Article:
The media and economic research institutes are now depicting a positive image of the economic situation. Are you optimistic too?

We are very pleased about the upward trend. But we must not become complacent. Unpredictability is often a characteristic of economic downturns.

What future does DB Schenker Rail see in the Russian and Far East markets?

Business is taking off again. We have been transporting containers between Duisburg and Moscow since June. We now want to expand our range of services because the demand is there. There are also new services planned from Russia to China. It is a huge market and, in geographical terms, predisposed to rail transport. We will be keeping it in our sights.

How do you see European developments such as freight corridors and the first rail package?

From the point of view of a highly populated Member State like Germany, with its growing share of international traffic, it is essential that current bottlenecks on the rail network will be eliminated. With the compromise achieved on the development of freight corridors, the various modes of rail transport, i.e. national and international freight and passenger transport, cannot and must not be played off against one another. Therefore it is our objective to make the most of the opportunities arising from the integrated development of European corridors, within the context of its practical implementation.

Do you see costs caused by EU legislation as a threat to the competitiveness of rail?

The fundamental concept of creating a European communication and signalling system, ERTMS, and thereby establishing interoperability, is essentially a good idea. In rail, however, we have long innovation cycles. In the changeover period, fitting both systems will result in additional costs. The rail system cannot bear these costs. And there is also the question: are we working on problems which have already been solved? For example the use of multi-system locomotives makes infrastructure upgrades superfluous.

How important are green logistics for your customers? After all you are transporting goods on environmentally friendly rails…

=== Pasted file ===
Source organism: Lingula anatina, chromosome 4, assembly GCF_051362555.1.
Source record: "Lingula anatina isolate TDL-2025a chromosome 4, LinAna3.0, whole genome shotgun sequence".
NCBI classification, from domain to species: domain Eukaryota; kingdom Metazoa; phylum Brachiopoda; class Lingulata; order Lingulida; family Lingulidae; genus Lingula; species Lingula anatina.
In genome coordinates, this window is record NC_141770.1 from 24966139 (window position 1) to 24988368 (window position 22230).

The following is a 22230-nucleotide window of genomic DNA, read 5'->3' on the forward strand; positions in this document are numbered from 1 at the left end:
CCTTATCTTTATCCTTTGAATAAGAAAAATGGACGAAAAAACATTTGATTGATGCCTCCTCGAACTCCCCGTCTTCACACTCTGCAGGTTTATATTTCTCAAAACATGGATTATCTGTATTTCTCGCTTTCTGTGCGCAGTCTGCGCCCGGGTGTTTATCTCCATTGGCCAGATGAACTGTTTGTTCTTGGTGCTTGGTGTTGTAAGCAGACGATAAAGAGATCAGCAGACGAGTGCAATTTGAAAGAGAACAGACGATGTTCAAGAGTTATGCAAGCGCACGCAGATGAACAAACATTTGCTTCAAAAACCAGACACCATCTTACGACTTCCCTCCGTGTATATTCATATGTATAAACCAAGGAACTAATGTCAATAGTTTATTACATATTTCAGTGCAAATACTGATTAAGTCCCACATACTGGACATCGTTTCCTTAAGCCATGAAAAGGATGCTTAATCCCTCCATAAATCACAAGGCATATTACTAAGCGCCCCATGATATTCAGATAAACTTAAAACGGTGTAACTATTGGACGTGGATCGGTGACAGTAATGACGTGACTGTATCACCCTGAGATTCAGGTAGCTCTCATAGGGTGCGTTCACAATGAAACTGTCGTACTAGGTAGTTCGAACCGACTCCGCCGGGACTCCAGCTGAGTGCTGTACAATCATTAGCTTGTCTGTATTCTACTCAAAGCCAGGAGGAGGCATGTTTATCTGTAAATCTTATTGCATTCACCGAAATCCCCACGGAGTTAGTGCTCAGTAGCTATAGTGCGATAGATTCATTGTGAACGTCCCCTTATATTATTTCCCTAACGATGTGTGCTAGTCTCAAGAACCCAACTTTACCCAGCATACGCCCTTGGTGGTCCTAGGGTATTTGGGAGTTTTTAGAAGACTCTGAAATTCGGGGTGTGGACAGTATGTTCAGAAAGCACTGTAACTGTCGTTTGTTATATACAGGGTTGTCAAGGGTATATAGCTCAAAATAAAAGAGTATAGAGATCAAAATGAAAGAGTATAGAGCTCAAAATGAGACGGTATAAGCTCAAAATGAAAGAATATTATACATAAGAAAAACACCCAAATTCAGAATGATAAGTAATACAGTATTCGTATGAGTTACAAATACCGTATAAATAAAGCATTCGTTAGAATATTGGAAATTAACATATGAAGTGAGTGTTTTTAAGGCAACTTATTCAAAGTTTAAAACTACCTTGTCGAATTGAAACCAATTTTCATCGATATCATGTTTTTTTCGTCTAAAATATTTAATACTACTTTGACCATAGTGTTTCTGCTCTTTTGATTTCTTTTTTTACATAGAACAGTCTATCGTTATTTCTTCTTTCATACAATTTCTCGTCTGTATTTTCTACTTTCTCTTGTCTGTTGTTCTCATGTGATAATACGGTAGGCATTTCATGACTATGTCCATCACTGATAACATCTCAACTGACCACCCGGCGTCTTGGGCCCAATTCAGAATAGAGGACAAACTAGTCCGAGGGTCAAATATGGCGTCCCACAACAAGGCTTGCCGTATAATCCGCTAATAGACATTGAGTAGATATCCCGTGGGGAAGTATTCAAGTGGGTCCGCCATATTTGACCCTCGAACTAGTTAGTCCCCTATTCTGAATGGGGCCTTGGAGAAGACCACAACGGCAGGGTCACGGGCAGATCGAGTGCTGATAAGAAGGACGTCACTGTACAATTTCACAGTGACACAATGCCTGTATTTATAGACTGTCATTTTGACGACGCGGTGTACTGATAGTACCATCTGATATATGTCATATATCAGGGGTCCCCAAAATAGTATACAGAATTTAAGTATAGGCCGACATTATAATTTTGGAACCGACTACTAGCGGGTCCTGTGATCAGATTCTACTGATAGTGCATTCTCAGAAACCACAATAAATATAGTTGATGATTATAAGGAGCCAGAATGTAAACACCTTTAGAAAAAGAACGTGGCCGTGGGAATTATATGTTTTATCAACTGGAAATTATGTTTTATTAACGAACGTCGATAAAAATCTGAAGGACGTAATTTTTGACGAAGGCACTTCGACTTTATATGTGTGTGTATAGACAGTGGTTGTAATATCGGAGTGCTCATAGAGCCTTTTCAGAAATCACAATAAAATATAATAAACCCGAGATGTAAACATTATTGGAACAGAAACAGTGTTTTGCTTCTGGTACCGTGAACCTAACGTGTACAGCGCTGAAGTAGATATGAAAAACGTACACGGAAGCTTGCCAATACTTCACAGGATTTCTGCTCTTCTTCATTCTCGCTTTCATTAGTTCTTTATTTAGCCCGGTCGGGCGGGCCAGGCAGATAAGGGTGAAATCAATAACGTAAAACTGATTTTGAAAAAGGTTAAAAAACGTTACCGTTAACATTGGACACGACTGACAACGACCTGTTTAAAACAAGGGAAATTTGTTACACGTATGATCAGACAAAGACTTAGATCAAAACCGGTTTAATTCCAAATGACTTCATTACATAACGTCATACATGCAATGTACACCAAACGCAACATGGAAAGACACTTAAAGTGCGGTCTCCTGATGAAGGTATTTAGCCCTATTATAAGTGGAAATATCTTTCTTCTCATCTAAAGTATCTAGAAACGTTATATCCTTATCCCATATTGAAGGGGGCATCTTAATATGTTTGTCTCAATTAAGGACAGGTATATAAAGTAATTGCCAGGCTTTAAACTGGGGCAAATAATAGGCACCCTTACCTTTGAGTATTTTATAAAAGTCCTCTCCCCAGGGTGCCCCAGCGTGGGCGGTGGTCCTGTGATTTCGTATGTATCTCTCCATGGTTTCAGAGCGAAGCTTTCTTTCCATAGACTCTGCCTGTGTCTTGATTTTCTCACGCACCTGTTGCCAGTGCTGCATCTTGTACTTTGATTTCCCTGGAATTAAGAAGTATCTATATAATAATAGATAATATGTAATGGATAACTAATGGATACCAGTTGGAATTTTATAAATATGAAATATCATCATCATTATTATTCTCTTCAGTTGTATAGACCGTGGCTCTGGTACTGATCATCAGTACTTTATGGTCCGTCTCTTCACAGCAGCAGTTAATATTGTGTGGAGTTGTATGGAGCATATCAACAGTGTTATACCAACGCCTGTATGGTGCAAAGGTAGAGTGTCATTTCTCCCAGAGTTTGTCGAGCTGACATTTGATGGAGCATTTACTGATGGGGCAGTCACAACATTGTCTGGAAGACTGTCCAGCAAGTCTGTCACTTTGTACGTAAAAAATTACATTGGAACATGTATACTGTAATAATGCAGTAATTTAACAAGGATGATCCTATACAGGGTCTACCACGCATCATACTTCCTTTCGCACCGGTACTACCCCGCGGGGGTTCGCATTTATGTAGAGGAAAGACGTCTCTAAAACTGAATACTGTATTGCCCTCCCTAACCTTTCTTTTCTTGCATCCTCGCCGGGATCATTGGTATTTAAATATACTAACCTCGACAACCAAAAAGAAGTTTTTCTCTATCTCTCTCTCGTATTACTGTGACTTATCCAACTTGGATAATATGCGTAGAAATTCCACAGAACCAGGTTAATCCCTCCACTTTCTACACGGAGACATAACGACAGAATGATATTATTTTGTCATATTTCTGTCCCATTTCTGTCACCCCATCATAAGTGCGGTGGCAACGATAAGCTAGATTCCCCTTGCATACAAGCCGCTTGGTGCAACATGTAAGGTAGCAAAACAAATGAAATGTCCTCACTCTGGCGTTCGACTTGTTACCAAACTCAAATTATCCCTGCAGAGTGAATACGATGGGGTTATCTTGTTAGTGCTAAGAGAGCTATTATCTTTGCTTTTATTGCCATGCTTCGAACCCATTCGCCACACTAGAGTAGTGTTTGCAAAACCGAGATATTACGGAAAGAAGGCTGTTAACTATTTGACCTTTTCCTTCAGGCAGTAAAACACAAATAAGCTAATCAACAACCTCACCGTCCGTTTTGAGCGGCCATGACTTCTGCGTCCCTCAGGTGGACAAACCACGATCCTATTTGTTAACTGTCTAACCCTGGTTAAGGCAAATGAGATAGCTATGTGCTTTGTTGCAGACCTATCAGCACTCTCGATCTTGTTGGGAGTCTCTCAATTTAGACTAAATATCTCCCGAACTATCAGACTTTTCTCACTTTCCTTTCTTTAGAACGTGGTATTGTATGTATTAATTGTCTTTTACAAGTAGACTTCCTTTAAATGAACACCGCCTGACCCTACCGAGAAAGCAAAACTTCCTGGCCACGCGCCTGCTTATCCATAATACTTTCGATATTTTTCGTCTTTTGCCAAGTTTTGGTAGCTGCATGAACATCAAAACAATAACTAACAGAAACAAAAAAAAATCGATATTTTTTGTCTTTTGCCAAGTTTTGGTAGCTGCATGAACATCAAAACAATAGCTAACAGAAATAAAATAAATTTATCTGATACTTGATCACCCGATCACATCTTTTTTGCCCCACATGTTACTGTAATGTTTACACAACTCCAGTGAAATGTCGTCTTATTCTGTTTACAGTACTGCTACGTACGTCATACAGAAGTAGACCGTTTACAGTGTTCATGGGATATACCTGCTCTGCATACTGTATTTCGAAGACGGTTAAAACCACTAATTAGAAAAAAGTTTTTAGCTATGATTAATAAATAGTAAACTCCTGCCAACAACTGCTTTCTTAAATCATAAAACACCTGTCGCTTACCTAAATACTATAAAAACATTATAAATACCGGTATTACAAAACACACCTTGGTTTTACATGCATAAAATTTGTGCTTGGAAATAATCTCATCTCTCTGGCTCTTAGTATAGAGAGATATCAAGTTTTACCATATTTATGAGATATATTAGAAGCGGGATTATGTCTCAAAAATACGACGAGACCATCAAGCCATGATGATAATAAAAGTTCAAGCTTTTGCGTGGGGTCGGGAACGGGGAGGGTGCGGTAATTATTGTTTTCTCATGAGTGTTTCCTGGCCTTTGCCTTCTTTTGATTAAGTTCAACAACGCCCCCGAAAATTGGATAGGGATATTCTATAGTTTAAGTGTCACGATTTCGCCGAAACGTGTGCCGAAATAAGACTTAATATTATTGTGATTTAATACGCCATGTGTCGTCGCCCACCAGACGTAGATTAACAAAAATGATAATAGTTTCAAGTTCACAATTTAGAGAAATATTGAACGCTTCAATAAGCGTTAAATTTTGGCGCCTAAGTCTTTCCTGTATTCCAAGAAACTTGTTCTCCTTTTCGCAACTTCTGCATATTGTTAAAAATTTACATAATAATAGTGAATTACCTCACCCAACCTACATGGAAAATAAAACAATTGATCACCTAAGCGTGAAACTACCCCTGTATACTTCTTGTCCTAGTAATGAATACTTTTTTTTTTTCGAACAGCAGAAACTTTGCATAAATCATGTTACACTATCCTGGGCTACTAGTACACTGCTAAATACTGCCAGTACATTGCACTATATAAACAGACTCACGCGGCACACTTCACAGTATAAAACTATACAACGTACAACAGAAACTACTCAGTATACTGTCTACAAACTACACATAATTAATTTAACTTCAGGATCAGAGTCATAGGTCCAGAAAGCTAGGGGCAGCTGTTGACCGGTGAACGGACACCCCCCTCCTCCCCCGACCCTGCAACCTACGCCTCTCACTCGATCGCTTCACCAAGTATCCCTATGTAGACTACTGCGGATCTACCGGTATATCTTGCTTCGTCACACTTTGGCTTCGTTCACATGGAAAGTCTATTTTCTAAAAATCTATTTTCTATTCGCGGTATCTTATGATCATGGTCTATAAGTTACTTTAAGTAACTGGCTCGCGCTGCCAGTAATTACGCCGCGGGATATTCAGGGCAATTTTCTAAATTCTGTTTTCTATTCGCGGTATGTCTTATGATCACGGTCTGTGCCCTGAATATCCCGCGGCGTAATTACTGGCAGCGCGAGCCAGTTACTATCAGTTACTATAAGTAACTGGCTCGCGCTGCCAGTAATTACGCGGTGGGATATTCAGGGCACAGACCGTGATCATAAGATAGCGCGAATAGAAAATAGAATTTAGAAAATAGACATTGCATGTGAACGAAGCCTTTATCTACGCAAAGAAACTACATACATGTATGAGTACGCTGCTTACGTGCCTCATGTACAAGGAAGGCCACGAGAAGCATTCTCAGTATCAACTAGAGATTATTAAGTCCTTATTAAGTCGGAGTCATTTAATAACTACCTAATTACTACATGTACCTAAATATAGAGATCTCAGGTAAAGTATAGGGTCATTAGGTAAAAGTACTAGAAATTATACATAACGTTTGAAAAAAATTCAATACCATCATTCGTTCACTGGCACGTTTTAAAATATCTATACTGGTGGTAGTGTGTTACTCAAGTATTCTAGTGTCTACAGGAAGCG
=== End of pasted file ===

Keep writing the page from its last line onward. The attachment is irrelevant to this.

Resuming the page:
The days when being environmentally friendly was only a matter of image are long gone, the environment factor plays an important role in competition. Our “Eco plus” service for CO2 neutral transport provides a good example. It was Audi AG, a highly respected German company, which first signed a contractual agreement with us to pay more for a portion of their car transport so that it can be powered by renewable energy sources. And I think you should know that we already have further companies interested in this service.
We are also constantly reducing our own carbon footprint: between 1990 and 2008 DB Schenker Rail reduced its CO2 emissions by 47 percent. By 2020, emmissions will be reduced by a further 20 percent. All newly purchased shunting locomotives have a particle filter although this is not yet a legal requirement. The additional costs are around the same as the price of a well equipped family car. But that is part and parcel of wanting to offer our customers an environmentally friendly product.

Last but not least we would like to know: which topic is taking up most of your time at present?

For me there are two significant challenges: initially getting DB Schenker Rail back on track in terms of stability, both operationally and economically. Secondly: bringing together our companies across Europe to create a strong network. That is also a cultural challenge. DB Schenker Rail is not a German railway company with subsidiaries abroad, but rather a European railway company with a strong presence in Germany.

For more information please contact Gustav Manding: and please visit the Rail Freight Portal:

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01. Dr. Alexander Hedderich (CEO DB Schenker Rail)